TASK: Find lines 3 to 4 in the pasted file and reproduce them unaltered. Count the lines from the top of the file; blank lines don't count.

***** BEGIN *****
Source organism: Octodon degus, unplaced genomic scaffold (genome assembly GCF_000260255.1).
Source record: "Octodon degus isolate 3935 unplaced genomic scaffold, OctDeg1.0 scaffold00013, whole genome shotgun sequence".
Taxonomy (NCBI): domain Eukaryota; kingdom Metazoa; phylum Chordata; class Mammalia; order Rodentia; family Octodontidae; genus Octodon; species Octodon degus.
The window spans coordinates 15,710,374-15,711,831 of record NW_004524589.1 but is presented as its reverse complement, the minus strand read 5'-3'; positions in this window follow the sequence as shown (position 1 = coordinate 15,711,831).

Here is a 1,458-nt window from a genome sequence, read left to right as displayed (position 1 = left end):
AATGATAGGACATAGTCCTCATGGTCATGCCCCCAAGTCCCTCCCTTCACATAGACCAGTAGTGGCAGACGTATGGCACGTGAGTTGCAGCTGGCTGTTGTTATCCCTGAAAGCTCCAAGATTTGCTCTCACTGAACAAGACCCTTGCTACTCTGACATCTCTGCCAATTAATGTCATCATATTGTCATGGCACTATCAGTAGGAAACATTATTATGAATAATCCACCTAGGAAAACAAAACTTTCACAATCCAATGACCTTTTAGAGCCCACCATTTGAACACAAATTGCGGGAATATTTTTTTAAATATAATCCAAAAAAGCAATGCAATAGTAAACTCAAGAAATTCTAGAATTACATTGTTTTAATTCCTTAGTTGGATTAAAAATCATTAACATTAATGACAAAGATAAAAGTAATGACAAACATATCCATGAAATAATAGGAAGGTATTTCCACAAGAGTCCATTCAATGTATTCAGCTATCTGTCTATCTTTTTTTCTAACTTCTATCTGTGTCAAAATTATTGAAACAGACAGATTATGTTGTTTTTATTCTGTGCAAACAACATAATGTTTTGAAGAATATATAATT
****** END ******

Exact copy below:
Taxonomy (NCBI): domain Eukaryota; kingdom Metazoa; phylum Chordata; class Mammalia; order Rodentia; family Octodontidae; genus Octodon; species Octodon degus.
The window spans coordinates 15,710,374-15,711,831 of record NW_004524589.1 but is presented as its reverse complement, the minus strand read 5'-3'; positions in this window follow the sequence as shown (position 1 = coordinate 15,711,831).